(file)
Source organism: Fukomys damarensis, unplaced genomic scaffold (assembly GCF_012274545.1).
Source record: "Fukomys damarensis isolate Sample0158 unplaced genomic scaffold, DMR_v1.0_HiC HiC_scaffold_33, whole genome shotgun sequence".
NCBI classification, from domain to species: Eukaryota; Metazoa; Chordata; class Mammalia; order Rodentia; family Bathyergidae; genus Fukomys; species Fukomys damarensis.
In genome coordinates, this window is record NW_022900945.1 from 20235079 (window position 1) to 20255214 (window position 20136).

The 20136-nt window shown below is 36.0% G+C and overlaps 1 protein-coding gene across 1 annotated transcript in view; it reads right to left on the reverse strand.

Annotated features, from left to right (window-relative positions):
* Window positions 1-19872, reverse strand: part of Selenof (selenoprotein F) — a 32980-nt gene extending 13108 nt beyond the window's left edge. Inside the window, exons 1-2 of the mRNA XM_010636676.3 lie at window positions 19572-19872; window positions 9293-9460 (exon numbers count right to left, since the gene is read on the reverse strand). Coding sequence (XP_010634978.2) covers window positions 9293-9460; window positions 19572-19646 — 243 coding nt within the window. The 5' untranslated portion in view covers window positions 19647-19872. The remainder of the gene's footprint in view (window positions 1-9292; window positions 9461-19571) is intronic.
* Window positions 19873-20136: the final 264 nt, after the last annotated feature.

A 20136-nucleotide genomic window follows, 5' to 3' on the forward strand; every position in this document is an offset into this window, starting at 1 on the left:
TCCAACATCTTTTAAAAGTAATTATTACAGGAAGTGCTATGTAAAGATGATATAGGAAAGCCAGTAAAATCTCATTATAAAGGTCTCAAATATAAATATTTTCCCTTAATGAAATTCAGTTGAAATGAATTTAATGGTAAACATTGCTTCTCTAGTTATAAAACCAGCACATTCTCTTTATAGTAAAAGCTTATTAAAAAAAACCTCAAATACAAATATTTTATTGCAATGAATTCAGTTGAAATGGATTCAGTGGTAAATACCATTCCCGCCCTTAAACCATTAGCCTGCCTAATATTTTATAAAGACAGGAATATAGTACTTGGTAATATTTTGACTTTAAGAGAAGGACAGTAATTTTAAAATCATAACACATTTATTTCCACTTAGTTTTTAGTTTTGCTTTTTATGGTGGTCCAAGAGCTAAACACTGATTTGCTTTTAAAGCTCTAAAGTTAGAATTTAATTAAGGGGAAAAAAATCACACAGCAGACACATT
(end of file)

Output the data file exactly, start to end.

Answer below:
Source organism: Fukomys damarensis, unplaced genomic scaffold (assembly GCF_012274545.1).
Source record: "Fukomys damarensis isolate Sample0158 unplaced genomic scaffold, DMR_v1.0_HiC HiC_scaffold_33, whole genome shotgun sequence".
NCBI classification, from domain to species: Eukaryota; Metazoa; Chordata; class Mammalia; order Rodentia; family Bathyergidae; genus Fukomys; species Fukomys damarensis.
In genome coordinates, this window is record NW_022900945.1 from 20235079 (window position 1) to 20255214 (window position 20136).

The 20136-nt window shown below is 36.0% G+C and overlaps 1 protein-coding gene across 1 annotated transcript in view; it reads right to left on the reverse strand.

Annotated features, from left to right (window-relative positions):
* Window positions 1-19872, reverse strand: part of Selenof (selenoprotein F) — a 32980-nt gene extending 13108 nt beyond the window's left edge. Inside the window, exons 1-2 of the mRNA XM_010636676.3 lie at window positions 19572-19872; window positions 9293-9460 (exon numbers count right to left, since the gene is read on the reverse strand). Coding sequence (XP_010634978.2) covers window positions 9293-9460; window positions 19572-19646 — 243 coding nt within the window. The 5' untranslated portion in view covers window positions 19647-19872. The remainder of the gene's footprint in view (window positions 1-9292; window positions 9461-19571) is intronic.
* Window positions 19873-20136: the final 264 nt, after the last annotated feature.

A 20136-nucleotide genomic window follows, 5' to 3' on the forward strand; every position in this document is an offset into this window, starting at 1 on the left:
TCCAACATCTTTTAAAAGTAATTATTACAGGAAGTGCTATGTAAAGATGATATAGGAAAGCCAGTAAAATCTCATTATAAAGGTCTCAAATATAAATATTTTCCCTTAATGAAATTCAGTTGAAATGAATTTAATGGTAAACATTGCTTCTCTAGTTATAAAACCAGCACATTCTCTTTATAGTAAAAGCTTATTAAAAAAAACCTCAAATACAAATATTTTATTGCAATGAATTCAGTTGAAATGGATTCAGTGGTAAATACCATTCCCGCCCTTAAACCATTAGCCTGCCTAATATTTTATAAAGACAGGAATATAGTACTTGGTAATATTTTGACTTTAAGAGAAGGACAGTAATTTTAAAATCATAACACATTTATTTCCACTTAGTTTTTAGTTTTGCTTTTTATGGTGGTCCAAGAGCTAAACACTGATTTGCTTTTAAAGCTCTAAAGTTAGAATTTAATTAAGGGGAAAAAAATCACACAGCAGACACATT